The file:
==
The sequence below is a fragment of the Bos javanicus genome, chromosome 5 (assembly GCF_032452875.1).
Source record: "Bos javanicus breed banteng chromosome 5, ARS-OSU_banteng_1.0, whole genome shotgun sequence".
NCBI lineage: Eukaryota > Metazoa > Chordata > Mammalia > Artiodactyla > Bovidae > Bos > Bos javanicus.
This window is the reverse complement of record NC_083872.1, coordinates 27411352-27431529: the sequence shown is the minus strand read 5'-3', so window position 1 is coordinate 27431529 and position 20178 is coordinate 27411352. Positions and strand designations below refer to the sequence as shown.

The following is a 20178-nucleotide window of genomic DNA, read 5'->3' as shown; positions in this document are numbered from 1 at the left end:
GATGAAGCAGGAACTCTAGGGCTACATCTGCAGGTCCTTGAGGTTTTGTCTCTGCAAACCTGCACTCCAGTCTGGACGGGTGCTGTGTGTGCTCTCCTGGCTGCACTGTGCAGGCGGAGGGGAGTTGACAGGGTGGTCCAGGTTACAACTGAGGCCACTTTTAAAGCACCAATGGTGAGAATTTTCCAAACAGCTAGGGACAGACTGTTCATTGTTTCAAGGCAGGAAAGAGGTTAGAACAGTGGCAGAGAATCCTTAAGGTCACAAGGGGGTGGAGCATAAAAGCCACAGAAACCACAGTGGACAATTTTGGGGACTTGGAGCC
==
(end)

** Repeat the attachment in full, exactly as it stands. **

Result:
The sequence below is a fragment of the Bos javanicus genome, chromosome 5 (assembly GCF_032452875.1).
Source record: "Bos javanicus breed banteng chromosome 5, ARS-OSU_banteng_1.0, whole genome shotgun sequence".
NCBI lineage: Eukaryota > Metazoa > Chordata > Mammalia > Artiodactyla > Bovidae > Bos > Bos javanicus.
This window is the reverse complement of record NC_083872.1, coordinates 27411352-27431529: the sequence shown is the minus strand read 5'-3', so window position 1 is coordinate 27431529 and position 20178 is coordinate 27411352. Positions and strand designations below refer to the sequence as shown.

The following is a 20178-nucleotide window of genomic DNA, read 5'->3' as shown; positions in this document are numbered from 1 at the left end:
GATGAAGCAGGAACTCTAGGGCTACATCTGCAGGTCCTTGAGGTTTTGTCTCTGCAAACCTGCACTCCAGTCTGGACGGGTGCTGTGTGTGCTCTCCTGGCTGCACTGTGCAGGCGGAGGGGAGTTGACAGGGTGGTCCAGGTTACAACTGAGGCCACTTTTAAAGCACCAATGGTGAGAATTTTCCAAACAGCTAGGGACAGACTGTTCATTGTTTCAAGGCAGGAAAGAGGTTAGAACAGTGGCAGAGAATCCTTAAGGTCACAAGGGGGTGGAGCATAAAAGCCACAGAAACCACAGTGGACAATTTTGGGGACTTGGAGCC